ASIA / HOLY LAND – The Catholic Churches of the Holy Land confirm their “Eucharistic hospitality” to the baptized of the Eastern non-Catholic Churches


ASIA / HOLY LAND – The Catholic Churches of the Holy Land confirm their “Eucharistic hospitality” to the baptized of the Eastern non-Catholic Churches

Jerusalem (Agenzia Fides) – A priest belonging to one of the Catholic communities present in the Holy Land can administer the sacraments of Penance, the Eucharist and the Anointing of the Sick even to Christians belonging to the Orthodox and Eastern non-Catholic Churches , if they request it spontaneously, on their own initiative, “and are adequately prepared”. This is the most exemplary provision contained in the text of the “Ecumenical pastoral directives” for the Catholic Churches, just published in Arabic by the Assembly of Ordinary Catholic Bishops of the Holy Land.
The document provides guidelines as well as binding provisions on issues crucial to the spiritual life of Christians belonging to the many ecclesial communities present in the region. The pastoral directives aim to “enlighten, stimulate and guide the ecumenical relations of the Catholic Church in the Holy Land” by applying the teaching and orientations followed in sacramental matters by the Catholic Church to the current local ecclesial context.
The directives apply to all Catholic Churches in the Holy Land (Palestine, Israel, Jordan, Cyprus), concern the Latin, Maronite, Melkite, Chaldean, Sire, Armenian and Coptic Catholic communities, and relate in particular to participation in life. sacramental, crucial question and of great interest for the ordinary life and the common witness of the baptized in the lands where Jesus Christ was born, lived, died and rose from the dead. Other issues – such as ecumenical formation in schools and the promotion of shared charitable initiatives between Catholic and non-Catholic ecclesial communities – will be addressed in future declarations of the Assembly of Ordinary Catholic Bishops of the Holy Land.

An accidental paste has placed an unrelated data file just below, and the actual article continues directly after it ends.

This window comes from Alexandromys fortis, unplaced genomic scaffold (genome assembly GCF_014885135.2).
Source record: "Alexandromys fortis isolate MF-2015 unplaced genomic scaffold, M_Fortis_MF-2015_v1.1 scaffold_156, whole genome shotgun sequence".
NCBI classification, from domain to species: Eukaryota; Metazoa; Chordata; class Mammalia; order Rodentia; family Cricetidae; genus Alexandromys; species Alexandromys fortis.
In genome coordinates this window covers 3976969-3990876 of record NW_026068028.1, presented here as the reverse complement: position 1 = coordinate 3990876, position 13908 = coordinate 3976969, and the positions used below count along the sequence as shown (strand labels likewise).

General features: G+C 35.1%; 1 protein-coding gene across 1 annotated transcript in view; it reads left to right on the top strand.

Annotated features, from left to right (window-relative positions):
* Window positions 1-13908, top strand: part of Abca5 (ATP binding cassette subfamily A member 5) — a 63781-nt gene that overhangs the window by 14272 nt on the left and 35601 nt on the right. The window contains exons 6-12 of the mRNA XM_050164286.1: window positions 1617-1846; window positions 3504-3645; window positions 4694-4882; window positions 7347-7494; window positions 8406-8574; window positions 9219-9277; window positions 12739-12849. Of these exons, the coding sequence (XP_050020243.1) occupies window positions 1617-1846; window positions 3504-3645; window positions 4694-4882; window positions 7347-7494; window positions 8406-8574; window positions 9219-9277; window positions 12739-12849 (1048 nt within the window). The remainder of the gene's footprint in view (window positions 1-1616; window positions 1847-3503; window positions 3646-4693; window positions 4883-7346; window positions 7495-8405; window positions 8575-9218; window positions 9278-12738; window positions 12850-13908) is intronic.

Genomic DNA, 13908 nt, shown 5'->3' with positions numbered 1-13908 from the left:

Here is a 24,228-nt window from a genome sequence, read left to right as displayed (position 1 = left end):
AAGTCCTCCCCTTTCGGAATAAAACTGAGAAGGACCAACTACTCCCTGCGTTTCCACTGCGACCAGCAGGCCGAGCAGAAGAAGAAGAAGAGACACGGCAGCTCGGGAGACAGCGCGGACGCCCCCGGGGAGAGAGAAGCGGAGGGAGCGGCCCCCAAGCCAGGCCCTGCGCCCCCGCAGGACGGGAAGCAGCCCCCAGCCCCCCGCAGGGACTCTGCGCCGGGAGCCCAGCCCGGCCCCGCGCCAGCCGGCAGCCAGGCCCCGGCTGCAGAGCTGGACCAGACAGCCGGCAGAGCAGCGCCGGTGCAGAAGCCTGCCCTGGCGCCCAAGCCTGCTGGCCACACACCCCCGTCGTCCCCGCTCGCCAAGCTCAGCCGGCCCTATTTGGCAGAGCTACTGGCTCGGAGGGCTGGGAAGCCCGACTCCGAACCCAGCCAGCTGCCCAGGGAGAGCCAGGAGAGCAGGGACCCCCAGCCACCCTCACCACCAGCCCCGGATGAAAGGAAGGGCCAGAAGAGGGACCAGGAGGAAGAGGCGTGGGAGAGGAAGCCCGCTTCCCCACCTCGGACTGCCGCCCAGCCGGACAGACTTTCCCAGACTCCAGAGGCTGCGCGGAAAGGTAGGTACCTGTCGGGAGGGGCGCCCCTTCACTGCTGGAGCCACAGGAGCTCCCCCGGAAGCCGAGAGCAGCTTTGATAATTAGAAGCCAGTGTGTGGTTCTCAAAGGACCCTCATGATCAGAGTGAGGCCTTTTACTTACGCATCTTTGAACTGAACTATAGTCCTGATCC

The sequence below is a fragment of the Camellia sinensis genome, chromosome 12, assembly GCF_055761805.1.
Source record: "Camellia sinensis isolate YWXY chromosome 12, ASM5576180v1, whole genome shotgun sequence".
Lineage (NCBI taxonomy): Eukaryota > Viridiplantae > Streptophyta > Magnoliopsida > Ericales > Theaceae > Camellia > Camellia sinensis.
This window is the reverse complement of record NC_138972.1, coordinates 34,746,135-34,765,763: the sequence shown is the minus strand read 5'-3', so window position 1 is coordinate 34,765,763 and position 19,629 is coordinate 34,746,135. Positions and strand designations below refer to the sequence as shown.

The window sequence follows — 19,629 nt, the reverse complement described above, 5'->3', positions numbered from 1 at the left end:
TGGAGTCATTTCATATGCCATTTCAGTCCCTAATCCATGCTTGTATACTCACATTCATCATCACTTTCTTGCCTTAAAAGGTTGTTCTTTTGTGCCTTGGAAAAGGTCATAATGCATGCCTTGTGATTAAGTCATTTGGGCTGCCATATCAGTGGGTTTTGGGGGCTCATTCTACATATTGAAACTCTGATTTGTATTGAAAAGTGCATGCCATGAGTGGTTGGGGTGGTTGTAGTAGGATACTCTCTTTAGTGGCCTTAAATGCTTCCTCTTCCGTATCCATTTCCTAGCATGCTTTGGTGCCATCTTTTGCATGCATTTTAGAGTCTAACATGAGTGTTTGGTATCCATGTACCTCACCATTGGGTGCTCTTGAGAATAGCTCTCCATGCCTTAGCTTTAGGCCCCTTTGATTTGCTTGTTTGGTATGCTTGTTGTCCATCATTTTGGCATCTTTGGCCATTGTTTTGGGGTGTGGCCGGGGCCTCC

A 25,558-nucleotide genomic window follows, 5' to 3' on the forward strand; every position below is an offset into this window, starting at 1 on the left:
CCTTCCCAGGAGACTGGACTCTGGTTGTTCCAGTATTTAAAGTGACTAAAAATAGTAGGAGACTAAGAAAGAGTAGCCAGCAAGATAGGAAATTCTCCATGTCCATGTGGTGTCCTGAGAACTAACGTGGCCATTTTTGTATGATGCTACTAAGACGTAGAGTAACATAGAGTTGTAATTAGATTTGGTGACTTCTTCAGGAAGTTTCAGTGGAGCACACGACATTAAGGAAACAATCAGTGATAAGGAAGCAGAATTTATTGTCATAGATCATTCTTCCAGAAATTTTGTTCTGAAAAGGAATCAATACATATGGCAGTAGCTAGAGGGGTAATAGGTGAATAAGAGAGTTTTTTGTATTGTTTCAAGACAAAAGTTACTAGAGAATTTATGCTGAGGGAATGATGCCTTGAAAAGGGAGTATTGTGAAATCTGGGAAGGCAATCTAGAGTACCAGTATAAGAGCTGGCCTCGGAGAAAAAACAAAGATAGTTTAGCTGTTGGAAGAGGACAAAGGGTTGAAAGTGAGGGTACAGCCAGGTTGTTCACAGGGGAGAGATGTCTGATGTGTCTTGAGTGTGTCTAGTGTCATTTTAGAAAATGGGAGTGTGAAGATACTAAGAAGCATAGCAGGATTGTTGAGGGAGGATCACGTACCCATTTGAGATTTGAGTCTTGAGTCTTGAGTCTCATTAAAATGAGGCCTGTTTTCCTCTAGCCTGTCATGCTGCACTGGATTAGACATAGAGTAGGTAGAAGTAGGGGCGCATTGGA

In the first part of the guidelines, the particular meaning taken by the “ecumenical question” in the context of the Holy Land, where multiple rites and ecclesial traditions have always coexisted, is outlined in summary. This diversity, over the course of history, instead of being recognized and welcomed as an asset, has often been reduced to a simple instrument of identity differentiation in the divisions of doctrinal, jurisdictional and power oppositions that have torn the communion between Christians.
The policy document published by the Catholic bishops of the Holy Land acknowledges that the situation is now “completely different”. The ecumenical journey strongly promoted after the Second Vatican Council, gestures such as the pilgrimage of Pope Paul VI to the Holy Land in 1964 and also the difficult political and social conditions experienced in the Holy Land during the last decades, have helped to bring the Churches together. . , who have also assumed the recent commitment of restorations in the Basilica of the Holy Sepulcher.
The Christians of the Holy Land, although belonging to different communities – underlines the document with precious and eloquent annotations – live “side by side”, and recognize the common vocation to confess faith in Christ together in the current context of Holy Land, marked by conflict, suffering and opposing fundamentals. Mixed marriages, between Christian spouses belonging to different faiths, are now a constant in the family life of all the baptized in the region, who “sometimes even go so far as to say that they are in full communion, and that the division is only a matter of the clergy.